Summer is right around the corner, and many of us will soon be spending more time in the sun. But that can increase the chance of skin cancer, the most common cancer in the U.S. One in five Americans will develop it at some time. But the good news is: you can prevent it!  Here are some tips:

  1. Seek the shade.
    • Stay out of the sun as much as possible from 10 a.m. to 4 p.m., the peak hours for UVB rays.
  2. Cover up.
    • This includes wearing a wide-brimmed hat and UV-blocking sunglasses to protect your face, eyes, head, ears and neck. Clothes made from tightly woven fabric offer the best protection. A wet T-shirt offers much less UV protection than a dry one. And darker colors may offer more protection than lighter ones.
  3. Don’t burn.
    • The sun’s UV rays can damage exposed skin in as little as 15 minutes. Yet it can take as long as 12 hours for skin to show the full effect.
  4. Avoid tanning and UV tanning booths.
    • UV radiation from tanning machines can cause skin cancers like melanoma, the deadliest type. People who begin indoor tanning during their teen years or early adulthood have a higher risk of melanoma.
  5. Use a UVA/UVB sunscreen every day.
    • Use a broad-spectrum UVA/UVB sunscreen to protect against both types of UV rays, with a Sun Protection Factor (SPF) of 15 or higher. Some cosmetics include SPF.
    • For extended timed outdoors, use a water-resistant, broad-spectrum sunscreen with SPF 30 or higher.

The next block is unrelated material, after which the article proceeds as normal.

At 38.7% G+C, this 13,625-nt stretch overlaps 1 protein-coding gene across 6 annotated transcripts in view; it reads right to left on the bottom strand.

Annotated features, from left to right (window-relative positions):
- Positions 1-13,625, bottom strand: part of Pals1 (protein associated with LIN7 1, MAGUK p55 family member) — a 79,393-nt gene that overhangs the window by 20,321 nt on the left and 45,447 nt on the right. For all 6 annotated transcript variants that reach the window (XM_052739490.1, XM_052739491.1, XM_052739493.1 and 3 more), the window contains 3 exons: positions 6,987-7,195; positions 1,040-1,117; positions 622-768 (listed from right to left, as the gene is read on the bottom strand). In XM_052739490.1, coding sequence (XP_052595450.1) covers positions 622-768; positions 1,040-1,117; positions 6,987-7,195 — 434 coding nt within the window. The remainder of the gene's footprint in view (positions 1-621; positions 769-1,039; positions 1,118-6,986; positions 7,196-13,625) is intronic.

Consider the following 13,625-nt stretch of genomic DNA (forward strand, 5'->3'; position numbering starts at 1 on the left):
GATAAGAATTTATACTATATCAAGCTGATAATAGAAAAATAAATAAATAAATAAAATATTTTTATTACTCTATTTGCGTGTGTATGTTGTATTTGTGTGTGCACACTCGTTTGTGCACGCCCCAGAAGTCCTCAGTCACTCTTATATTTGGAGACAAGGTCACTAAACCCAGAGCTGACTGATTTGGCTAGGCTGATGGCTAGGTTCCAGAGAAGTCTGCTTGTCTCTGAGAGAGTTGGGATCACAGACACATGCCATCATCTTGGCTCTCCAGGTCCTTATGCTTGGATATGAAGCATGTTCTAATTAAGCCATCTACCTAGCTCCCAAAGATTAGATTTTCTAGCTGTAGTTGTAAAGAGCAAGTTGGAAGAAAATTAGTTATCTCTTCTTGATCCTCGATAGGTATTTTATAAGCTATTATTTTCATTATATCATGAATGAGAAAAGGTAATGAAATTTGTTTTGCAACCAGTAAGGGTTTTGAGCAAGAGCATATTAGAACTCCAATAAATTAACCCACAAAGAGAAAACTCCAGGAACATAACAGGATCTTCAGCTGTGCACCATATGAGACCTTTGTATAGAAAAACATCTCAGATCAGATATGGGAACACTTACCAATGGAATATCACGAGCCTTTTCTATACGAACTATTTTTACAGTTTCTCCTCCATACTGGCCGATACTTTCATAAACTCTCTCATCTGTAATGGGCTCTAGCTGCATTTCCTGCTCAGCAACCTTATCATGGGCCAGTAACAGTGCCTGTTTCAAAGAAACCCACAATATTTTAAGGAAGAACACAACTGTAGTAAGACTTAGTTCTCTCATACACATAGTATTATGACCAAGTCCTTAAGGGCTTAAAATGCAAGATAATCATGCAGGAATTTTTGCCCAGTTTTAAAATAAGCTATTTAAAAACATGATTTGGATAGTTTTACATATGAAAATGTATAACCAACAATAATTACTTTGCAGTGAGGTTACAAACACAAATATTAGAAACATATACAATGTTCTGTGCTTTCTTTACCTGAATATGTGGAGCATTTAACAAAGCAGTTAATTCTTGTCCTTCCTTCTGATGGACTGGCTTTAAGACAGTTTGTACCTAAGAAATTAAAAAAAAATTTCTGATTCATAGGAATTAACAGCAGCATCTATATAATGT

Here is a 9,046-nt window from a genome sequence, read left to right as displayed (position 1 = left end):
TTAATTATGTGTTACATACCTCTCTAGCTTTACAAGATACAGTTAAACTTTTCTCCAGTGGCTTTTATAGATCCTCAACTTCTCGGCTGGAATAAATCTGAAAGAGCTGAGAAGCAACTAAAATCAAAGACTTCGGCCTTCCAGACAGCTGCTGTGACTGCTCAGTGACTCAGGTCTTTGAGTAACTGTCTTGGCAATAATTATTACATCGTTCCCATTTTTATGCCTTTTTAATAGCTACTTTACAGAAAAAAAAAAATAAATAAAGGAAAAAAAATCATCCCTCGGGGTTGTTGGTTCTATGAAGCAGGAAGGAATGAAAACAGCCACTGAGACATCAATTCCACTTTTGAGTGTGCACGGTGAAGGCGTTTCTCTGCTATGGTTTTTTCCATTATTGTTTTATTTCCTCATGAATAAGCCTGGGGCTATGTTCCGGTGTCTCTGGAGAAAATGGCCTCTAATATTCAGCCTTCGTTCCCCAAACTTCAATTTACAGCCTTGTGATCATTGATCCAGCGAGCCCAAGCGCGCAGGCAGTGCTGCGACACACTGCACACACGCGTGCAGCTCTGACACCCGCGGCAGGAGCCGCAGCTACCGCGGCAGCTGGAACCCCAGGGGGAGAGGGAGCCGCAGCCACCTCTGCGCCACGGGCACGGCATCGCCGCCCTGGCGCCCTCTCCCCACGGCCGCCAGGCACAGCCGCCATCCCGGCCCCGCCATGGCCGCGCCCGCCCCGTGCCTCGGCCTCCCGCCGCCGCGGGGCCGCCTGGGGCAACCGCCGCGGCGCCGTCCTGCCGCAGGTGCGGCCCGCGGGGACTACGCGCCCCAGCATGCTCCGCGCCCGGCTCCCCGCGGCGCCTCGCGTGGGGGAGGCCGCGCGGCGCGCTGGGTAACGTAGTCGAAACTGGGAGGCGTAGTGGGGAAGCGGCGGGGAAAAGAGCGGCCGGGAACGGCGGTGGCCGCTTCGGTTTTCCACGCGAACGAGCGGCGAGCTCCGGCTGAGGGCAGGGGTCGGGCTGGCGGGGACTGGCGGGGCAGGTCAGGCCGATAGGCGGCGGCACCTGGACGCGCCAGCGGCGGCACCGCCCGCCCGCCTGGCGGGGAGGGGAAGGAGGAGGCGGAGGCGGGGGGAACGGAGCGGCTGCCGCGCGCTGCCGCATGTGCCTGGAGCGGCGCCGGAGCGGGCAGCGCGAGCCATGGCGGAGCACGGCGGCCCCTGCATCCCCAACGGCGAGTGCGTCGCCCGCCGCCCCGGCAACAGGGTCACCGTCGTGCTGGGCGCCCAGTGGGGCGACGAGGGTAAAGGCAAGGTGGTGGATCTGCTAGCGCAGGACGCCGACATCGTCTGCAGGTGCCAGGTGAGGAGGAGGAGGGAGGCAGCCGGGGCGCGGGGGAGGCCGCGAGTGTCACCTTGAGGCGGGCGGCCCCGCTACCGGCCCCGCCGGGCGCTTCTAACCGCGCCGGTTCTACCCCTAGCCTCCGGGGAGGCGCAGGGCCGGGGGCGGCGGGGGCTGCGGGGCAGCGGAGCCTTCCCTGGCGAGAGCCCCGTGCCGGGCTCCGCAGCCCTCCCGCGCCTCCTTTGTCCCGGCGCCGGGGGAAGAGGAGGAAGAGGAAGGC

• Apply at least 1 ounce (enough to fill a shot glass) 15 minutes before you go outside. Reapply every 80 minutes, more often when swimming or sweating.
    • Be a good role model for sun protection. Teach your children to take care of their skin.
    • You still need protection in cool or cloudy weather. UV rays, not the temperature, do the damage.
  6. Keep kids protected.
    • Severe sunburns in childhood may increase the risk of melanoma. Children should be carefully protected from the sun.
  7. Examine your skin.
    • Do a head-to-toe self-exam every month.
    • Follow with a doctor’s visit at least once a year -- or any time you notice a change in your skin.

Other things to know:

  • Tanned skin is damaged skin. Any change in skin color after time outside—whether sunburn or suntan—indicates damage from UV rays.
  • It is estimated that nearly 9,500 people in the U.S. are diagnosed with skin cancer every year.

Learn more:

https://www.cdc.gov/cancer/skin/

https://www.cdc.gov/cancer/skin/basic_info/children.htm

http://www.webmd.com/melanoma-skin-cancer/sun-skin-cancer#1